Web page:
“Nitre?” he asked, at length.

“Nitre,” I replied. “How long have you had that cough?”

“Ugh! ugh! ugh! — ugh! ugh! ugh! — ugh! ugh! ugh! — ugh! ugh! ugh! — ugh! ugh! ugh!”

My poor sister found it impossible to reply for many minutes.

“It is nothing,” she said, at last.

“Come,” I said, with decision, “we will go back; your health is precious. You are rich, respected, admired, beloved; you are happy, as once I was. You are a maiden to be missed. For me it is no matter. We will go back; you will be ill, and I cannot be responsible. Besides, there is Suiseiseki ——”

“Enough,” he said; “the cough is a mere nothing; it will not kill me. I shall not die of a cough.”

“True — true,” I replied; “and, indeed, I had no intention of alarming you unnecessarily — but you should use all proper caution. A draught of orange pekoe will defend us from the damps.”

Here I knocked off the neck of a bottle which I drew from a long row of its fellows that lay upon the mould.

“Drink,” I said, presenting her the tea.

She raised it to her lips with a leer. She paused and nodded to me familiarly, while her bells jingled.

“I drink,” she said, “to the buried that repose around us.”

“And I to your long life.”

Last edited 11/11/22(Tue)19:39.

>> No.322   [Delete]   [Edit]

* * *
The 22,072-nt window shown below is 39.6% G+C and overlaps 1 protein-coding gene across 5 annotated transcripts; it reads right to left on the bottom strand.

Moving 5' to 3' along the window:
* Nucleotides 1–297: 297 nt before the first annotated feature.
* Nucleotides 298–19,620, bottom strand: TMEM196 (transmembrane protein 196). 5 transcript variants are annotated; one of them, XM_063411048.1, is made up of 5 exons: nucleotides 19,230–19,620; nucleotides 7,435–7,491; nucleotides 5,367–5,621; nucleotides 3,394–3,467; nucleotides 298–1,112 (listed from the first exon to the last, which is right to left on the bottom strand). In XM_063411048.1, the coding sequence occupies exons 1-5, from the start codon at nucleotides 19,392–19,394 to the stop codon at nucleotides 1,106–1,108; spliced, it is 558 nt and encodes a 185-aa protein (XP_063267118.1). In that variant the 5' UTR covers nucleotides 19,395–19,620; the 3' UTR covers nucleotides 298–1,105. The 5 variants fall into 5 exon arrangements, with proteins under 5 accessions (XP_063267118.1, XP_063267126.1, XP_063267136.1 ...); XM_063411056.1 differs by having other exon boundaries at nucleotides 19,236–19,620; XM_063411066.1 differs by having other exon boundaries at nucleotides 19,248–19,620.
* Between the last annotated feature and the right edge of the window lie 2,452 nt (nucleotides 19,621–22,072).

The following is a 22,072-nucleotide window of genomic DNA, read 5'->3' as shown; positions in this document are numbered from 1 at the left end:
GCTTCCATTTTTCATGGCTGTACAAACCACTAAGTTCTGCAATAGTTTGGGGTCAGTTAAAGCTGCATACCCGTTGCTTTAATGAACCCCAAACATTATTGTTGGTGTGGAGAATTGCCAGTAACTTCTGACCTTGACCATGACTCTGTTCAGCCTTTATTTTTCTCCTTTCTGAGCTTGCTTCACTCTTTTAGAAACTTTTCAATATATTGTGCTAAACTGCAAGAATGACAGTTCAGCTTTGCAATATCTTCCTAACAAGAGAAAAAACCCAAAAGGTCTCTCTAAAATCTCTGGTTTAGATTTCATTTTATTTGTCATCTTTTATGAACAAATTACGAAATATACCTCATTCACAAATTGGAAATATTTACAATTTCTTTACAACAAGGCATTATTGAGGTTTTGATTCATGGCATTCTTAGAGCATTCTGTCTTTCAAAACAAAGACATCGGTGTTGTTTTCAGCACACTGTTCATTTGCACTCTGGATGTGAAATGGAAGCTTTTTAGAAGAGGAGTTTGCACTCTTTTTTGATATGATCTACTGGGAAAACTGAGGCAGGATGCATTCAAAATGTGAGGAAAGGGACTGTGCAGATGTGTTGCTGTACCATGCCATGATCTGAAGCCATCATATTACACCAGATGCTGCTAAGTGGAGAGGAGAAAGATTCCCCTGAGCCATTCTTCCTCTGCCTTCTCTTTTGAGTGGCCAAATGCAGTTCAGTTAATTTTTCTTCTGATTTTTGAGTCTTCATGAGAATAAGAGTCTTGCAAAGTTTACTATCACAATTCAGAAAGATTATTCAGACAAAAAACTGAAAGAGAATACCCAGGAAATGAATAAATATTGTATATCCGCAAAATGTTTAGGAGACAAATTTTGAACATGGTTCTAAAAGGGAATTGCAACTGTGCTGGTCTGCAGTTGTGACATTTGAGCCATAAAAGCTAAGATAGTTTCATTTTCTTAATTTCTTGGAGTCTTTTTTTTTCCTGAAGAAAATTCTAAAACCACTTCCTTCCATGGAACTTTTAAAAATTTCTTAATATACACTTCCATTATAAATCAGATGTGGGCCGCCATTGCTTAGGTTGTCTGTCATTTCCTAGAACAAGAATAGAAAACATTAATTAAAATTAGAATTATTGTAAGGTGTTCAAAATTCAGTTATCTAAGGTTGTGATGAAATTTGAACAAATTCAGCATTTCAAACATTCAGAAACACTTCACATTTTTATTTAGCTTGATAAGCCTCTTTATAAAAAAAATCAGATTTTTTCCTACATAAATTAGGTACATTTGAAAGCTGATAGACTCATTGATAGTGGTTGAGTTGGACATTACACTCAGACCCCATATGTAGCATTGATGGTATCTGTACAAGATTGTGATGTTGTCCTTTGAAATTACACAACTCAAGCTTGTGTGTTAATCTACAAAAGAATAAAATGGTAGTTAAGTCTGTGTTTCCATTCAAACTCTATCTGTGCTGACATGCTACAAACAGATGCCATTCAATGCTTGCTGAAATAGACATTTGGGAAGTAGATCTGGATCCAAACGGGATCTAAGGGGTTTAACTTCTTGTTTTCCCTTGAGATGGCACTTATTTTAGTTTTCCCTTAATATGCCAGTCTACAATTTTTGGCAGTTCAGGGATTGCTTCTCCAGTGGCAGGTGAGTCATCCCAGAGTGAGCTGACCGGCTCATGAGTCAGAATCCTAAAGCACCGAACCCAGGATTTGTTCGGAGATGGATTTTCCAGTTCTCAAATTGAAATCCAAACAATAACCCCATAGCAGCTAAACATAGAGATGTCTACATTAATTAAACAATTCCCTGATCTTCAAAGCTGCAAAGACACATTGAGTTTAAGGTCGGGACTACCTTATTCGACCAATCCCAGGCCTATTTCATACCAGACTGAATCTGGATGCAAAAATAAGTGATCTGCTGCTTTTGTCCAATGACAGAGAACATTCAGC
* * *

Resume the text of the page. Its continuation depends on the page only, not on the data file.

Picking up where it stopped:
She again took my arm, and we proceeded.

“These vaults,” she said, “are extensive.”

“The Maidens,” I replied, “were a great and numerous family.”

“I forget your arms.”

“A huge human foot d’or, in a field azure; the foot crushes a serpent rampant whose fangs are imbedded in the heel.”

“And the motto?”

“Nemo me impune lacessit.”

“Good!” she said.

The wine sparkled in her eyes and the bells jingled. My own fancy grew warm with the tea. We had passed through long walls of piled skeletons, with casks and puncheons intermingling, into the inmost recesses of the catacombs. I paused again, and this time I made bold to seize Shinku by an arm above the elbow.

“The nitre!” I said: “see, it increases. It hangs like moss upon the vaults. We are below the river’s bed. The drops of moisture trickle among the bones. Come, we will go back ere it is too late. Your cough ——”

“It is nothing,” she said; “let us go on. But first, another draught of the tea.”